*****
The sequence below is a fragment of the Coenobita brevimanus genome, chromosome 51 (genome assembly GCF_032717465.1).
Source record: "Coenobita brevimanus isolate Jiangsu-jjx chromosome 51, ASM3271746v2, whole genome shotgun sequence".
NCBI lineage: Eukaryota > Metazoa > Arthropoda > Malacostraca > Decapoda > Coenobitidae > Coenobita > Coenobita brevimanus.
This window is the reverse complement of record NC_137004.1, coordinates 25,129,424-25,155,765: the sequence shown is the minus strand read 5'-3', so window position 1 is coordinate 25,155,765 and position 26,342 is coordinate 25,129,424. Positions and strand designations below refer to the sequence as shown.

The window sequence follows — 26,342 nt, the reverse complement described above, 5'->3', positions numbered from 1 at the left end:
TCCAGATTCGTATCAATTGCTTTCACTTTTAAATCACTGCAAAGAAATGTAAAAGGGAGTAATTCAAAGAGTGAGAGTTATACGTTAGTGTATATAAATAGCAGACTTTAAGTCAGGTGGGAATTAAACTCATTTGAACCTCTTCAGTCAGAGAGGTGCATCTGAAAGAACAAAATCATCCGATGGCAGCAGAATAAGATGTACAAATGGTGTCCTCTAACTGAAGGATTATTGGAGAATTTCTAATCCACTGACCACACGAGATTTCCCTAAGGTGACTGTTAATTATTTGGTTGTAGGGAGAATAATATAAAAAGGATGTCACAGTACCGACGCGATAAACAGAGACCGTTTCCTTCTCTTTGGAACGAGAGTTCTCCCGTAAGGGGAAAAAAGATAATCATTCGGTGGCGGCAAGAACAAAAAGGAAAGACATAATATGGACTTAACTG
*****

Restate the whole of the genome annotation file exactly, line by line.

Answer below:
The sequence below is a fragment of the Coenobita brevimanus genome, chromosome 51 (genome assembly GCF_032717465.1).
Source record: "Coenobita brevimanus isolate Jiangsu-jjx chromosome 51, ASM3271746v2, whole genome shotgun sequence".
NCBI lineage: Eukaryota > Metazoa > Arthropoda > Malacostraca > Decapoda > Coenobitidae > Coenobita > Coenobita brevimanus.
This window is the reverse complement of record NC_137004.1, coordinates 25,129,424-25,155,765: the sequence shown is the minus strand read 5'-3', so window position 1 is coordinate 25,155,765 and position 26,342 is coordinate 25,129,424. Positions and strand designations below refer to the sequence as shown.

The window sequence follows — 26,342 nt, the reverse complement described above, 5'->3', positions numbered from 1 at the left end:
TCCAGATTCGTATCAATTGCTTTCACTTTTAAATCACTGCAAAGAAATGTAAAAGGGAGTAATTCAAAGAGTGAGAGTTATACGTTAGTGTATATAAATAGCAGACTTTAAGTCAGGTGGGAATTAAACTCATTTGAACCTCTTCAGTCAGAGAGGTGCATCTGAAAGAACAAAATCATCCGATGGCAGCAGAATAAGATGTACAAATGGTGTCCTCTAACTGAAGGATTATTGGAGAATTTCTAATCCACTGACCACACGAGATTTCCCTAAGGTGACTGTTAATTATTTGGTTGTAGGGAGAATAATATAAAAAGGATGTCACAGTACCGACGCGATAAACAGAGACCGTTTCCTTCTCTTTGGAACGAGAGTTCTCCCGTAAGGGGAAAAAAGATAATCATTCGGTGGCGGCAAGAACAAAAAGGAAAGACATAATATGGACTTAACTG